With mandatory water cuts hanging over every city and suburb in California, state officials are urging folks to pull out their lawns in favor of drought-tolerant landscaping. The Los Angeles Department of Water and Power even offers rebates for residents that replace their lawn with drought-tolerant foliage!
Unfortunately most drought-tolerant plants commonly found in nurseries come from areas outside of California, such as Arizona, South Africa or Australia. Ecologists say these kinds of plants often aren’t as beneficial to the local ecology because they are not as inviting for California’s animals, insects and birds as native plants.
Native and drought tolerant plants are important for this region, not just because they are water efficient, but because they are the cornerstone of biological diversity and the foundations of the native ecosystems in our environment.
With our current climate conditions of increasing warmth and less moisture, more and more Californians are becoming interested in replacing high-maintenance, lawns that require a lot of water and fertilizers, with water-conserving plants. These can be anything from ground covers to a field of meadow flowers to stately oak trees – they all provide the benefits of lower water needs, reduced maintenance requirements, restored soil health, increased diversity that attracts birds and butterflies, as well as the aesthetic beauty of blending in with the natural landscapes. Using native California plants for everything from backyard gardens to wide scale re-vegetation is a positive practice that will benefit the local habitat and all residents who live here.
So what plants should you consider? This is by no means an exhaustive list, but here are some great options to get your new California-friendly garden started!
Apricot Mallow (Sphaeralcea ambigua)
A perennial shrub that is great in a dry garden or on a slope. Orange flowers are stunning when in full bloom. Okay to cut back in autumn. Excellent butterfly plant.
Arroyo de la Cruz Blue-Eyed Grass (Sisyrinchium bellum)
A beautiful wildflower that forms clumps of grassy, bluish green leaves and blooms in clouds of violet with golden stamens in the spring and summer. This Blue-Eyed Grass grows 1 foot tall by 1 foot wide. It is useful in a dry border, on a bank, and in a rock garden. Plant in full sun with little or no summer water.
California Fuchsia (Epilobium canum or Zauschneria)
A perennial plant, notable for the profusion of bright scarlet flowers in late summer and autumn. It is a subshrub growing to 60 cm tall. Native populations of these plants exhibit considerable variation in appearance and habit. Flowers vary from white, pink to orange and red with gray or green foliage. Wide leaves and narrow leaves. Prefer cool sun, but tolerate part-shade or hot sun with moisture.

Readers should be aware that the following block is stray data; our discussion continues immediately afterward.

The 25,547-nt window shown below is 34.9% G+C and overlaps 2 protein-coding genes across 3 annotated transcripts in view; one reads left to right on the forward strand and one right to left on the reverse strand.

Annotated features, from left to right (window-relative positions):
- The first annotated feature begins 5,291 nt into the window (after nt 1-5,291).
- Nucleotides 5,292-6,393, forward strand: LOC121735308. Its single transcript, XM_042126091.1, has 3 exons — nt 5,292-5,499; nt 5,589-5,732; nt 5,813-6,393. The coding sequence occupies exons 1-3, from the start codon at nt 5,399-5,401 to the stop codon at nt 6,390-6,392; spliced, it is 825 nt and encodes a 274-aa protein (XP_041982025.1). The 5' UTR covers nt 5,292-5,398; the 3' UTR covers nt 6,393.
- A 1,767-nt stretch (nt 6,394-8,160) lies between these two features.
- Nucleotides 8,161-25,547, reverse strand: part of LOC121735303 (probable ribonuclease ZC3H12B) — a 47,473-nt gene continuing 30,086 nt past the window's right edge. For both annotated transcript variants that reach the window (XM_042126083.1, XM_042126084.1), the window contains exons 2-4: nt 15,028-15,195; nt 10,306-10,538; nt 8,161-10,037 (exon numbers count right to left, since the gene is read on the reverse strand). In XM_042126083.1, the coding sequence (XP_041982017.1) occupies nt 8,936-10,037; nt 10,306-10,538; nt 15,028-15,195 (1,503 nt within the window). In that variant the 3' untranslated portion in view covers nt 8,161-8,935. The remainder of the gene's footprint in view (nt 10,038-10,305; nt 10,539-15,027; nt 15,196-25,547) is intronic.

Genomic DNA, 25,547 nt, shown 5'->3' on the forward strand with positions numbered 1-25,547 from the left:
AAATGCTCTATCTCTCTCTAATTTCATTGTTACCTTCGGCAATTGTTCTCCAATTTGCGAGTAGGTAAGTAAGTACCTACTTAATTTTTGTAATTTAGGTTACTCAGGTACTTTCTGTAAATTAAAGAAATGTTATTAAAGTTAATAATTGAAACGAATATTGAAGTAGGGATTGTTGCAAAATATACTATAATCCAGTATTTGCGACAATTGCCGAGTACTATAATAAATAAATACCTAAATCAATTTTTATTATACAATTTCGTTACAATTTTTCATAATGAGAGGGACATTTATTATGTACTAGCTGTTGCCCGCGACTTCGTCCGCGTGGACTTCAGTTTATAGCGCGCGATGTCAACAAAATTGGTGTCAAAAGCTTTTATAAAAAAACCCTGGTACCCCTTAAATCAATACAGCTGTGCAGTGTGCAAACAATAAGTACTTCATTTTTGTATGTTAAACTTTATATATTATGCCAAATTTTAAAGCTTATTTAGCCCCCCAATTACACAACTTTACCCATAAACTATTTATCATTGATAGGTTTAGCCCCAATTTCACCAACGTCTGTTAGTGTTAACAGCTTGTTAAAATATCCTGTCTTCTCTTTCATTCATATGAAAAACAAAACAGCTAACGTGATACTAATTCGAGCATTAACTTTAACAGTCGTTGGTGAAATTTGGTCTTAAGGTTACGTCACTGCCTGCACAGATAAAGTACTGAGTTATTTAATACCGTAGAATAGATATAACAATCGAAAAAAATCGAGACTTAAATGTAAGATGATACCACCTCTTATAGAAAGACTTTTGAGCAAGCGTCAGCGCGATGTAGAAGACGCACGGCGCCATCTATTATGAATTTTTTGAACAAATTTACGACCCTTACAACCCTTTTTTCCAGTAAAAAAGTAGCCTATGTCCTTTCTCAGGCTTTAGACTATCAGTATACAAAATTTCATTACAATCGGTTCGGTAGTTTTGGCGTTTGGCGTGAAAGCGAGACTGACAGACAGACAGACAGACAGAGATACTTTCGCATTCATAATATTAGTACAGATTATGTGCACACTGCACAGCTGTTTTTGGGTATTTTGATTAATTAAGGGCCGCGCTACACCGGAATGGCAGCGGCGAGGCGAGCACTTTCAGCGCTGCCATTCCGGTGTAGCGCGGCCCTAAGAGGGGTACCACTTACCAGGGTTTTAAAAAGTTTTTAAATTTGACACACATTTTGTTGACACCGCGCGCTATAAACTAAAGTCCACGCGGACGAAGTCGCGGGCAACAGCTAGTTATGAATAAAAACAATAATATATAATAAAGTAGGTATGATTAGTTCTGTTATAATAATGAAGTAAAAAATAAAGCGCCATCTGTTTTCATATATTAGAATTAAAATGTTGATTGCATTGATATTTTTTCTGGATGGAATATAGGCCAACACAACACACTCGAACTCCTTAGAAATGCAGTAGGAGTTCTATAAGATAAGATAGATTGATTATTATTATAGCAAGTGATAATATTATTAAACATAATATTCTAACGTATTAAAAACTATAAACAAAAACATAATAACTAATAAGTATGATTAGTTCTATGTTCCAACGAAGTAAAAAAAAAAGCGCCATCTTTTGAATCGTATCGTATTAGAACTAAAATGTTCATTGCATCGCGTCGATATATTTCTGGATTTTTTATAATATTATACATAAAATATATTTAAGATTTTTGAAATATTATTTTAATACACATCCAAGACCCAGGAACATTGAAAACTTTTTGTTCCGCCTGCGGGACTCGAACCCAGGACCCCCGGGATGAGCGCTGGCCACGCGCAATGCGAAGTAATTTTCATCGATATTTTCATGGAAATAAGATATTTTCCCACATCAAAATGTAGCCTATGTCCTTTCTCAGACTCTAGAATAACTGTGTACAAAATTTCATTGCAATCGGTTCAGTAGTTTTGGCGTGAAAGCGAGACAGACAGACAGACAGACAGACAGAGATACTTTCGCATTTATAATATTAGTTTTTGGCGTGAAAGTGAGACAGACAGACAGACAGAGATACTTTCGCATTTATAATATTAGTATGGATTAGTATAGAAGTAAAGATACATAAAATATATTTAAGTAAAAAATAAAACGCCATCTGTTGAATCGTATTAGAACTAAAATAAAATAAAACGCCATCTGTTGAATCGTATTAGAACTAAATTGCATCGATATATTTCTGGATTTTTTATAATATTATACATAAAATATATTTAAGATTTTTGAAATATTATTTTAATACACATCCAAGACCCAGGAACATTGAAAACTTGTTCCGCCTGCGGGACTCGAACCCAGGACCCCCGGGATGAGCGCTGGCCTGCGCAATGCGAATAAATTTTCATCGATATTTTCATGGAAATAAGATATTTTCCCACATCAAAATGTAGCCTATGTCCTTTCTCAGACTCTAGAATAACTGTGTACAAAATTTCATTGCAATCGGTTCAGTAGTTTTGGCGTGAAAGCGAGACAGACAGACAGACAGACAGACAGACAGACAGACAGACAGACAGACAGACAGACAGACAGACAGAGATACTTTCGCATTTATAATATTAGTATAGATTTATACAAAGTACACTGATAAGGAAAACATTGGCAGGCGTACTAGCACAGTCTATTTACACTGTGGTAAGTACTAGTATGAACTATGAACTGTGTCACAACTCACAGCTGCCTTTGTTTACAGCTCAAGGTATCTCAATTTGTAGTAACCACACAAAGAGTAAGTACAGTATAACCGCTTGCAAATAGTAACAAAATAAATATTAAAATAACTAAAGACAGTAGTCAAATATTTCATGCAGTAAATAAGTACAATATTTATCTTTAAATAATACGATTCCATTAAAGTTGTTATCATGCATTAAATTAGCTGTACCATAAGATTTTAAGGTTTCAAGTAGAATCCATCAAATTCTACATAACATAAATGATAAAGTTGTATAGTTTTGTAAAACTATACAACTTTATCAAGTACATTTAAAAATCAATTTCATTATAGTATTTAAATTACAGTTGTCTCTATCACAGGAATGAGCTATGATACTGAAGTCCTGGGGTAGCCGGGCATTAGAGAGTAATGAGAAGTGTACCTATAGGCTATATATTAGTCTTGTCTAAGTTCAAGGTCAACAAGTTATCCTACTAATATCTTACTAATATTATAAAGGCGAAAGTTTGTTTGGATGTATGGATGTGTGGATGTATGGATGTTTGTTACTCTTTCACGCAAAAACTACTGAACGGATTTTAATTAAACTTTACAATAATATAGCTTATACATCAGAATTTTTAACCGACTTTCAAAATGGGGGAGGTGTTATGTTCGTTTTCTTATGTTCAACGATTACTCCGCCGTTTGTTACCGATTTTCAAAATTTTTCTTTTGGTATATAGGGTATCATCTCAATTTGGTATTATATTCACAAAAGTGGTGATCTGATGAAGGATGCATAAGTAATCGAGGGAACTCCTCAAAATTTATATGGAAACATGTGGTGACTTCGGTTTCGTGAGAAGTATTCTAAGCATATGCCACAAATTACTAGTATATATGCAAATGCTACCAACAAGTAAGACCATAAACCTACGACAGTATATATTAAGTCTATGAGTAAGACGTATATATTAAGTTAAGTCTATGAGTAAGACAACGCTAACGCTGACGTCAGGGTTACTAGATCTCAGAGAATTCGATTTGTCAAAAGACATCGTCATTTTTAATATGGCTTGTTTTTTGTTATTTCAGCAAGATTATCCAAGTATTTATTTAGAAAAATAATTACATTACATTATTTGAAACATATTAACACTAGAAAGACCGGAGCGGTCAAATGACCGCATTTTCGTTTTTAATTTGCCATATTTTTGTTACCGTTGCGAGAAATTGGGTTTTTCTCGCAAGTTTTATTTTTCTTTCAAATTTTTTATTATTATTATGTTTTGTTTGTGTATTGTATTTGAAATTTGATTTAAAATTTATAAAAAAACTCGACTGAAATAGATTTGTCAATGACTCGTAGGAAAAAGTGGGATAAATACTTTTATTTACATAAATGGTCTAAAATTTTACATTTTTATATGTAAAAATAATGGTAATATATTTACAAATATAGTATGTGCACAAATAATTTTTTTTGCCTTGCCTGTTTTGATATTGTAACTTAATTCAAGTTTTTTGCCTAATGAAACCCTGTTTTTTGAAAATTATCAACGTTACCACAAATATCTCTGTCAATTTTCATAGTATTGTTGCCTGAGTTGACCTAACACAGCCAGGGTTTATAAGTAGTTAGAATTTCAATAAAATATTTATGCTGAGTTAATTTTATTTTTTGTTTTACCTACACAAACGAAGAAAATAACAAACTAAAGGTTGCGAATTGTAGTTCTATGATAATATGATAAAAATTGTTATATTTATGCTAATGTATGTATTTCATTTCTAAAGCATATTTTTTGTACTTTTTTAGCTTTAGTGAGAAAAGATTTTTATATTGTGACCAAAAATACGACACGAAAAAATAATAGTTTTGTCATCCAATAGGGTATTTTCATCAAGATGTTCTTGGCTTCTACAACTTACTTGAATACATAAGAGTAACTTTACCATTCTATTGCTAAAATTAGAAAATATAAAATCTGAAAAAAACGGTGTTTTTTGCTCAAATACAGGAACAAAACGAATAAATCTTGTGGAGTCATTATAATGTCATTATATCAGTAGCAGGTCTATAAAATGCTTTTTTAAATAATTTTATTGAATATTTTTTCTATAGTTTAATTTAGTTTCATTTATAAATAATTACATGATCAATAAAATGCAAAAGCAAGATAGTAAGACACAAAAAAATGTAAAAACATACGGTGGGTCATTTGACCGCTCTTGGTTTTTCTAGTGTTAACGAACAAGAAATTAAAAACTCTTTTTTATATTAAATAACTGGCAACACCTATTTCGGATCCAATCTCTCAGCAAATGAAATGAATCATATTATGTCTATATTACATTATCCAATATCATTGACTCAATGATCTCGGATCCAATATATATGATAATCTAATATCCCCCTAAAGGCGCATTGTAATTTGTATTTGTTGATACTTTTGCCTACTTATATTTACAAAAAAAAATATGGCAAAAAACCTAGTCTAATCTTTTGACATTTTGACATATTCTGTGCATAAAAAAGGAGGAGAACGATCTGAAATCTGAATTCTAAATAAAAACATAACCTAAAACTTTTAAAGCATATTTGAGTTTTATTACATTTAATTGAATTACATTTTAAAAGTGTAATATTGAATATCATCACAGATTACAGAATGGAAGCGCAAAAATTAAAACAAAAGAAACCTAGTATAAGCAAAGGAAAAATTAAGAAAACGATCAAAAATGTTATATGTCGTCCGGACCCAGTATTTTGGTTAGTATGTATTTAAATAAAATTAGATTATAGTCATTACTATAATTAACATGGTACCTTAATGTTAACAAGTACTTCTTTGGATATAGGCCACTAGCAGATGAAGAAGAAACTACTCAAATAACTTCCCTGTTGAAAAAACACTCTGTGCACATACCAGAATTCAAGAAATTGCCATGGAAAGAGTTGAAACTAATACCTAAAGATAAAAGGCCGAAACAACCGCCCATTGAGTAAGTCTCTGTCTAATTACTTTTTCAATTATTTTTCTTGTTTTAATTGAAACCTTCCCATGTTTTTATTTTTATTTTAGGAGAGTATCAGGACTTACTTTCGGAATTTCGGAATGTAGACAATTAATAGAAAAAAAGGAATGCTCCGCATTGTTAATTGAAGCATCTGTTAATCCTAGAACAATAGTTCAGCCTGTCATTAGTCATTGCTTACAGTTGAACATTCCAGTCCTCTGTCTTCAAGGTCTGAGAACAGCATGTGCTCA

California Redbud (Cercis occidentalis)
A small tree or shrub that blooms from March to May. It has thin, shiny brown branches that bear shiny heart-shaped leaves which are light green early in the season and darken as they age. The showy flowers are bright pink or magenta, and grow in clusters all over the shrub, making the plant very colorful and noticeable in the landscape.
California Yarrow (Achillea millefolium californica)
A small perennial with cream-colored or off-white flowers in 3 – 4 inch clusters. Aromatic, feathery fern-like leaves grow to 6 inches in height. Flat-topped clusters of flowers rise to 2 feet. Good cut flower in a meadow planting or as a lawn substitute. Great for a butterfly garden.
Coyote Mint (Monardella villosa)
A perennial wildflower that forms a small bush or matted groundcover tangle of hairy mint-scented foliage. It produces rounded inflorescences of small, thready, bright lavender or pink flowers from June to August. Foliage is furry gray-green and butterflies are attracted to the plant. Likes sun to partial shade.
Deergrass (Muhlenbergia rigens)
A warm season perennial bunchgrass found in sandy or well drained soils. Characterized by dense, tufted basal foliage consisting of narrow pointed leaves that reach lengths of about 3 feet and range in color from light silver-green to purple. The spike-like plumes are less than half an inch wide and 3–4 feet in length.
Purple Sage (Salvia leucophylla)
An evergreen shrub that grows up to 3.3 to 4.9 feet tall and wide. Leaves are a light green in the spring, turning grayish-white as they mature, with graceful branches that arch to the ground, sometimes rooting when they touch the ground. Flowers grow in tight whorls on 5.9 to 7.9 inch long inflorescences, with a pinkish-purple flowering stem. Beautiful and tough groundcover for hot dry areas. Does best with infrequent deep soakings –especially inland. Highly recommended for erosion control and bird habitat.
Tidy Tips (Layia platyglossa)
A spring annual with yellow and white daisy-like flowers on top of long stalks. Seeds germinate with winter rain and need no supplemental water. If transplanted from seedlings, plants should be watered occasionally. Common in grassy places at low elevations in grassy slopes and openings in coastal sage scrub, grasslands and chaparral, coastal plains, and the High Desert.
White Sage (Salvia apiana)
An evergreen perennial shrub that reaches 4.3 to 4.9 feet tall and 4.3 feet wide. The whitish evergreen leaves have oils and resins that release a strong aroma when rubbed. Several 3.3 to 4.3 feet flower stalks, sometimes pinkish colored, grow above the foliage in the spring. Flowers are white to pale lavender and are very attractive to bees. White sage is an important Native American ceremonial plant. Tolerates heavy soil.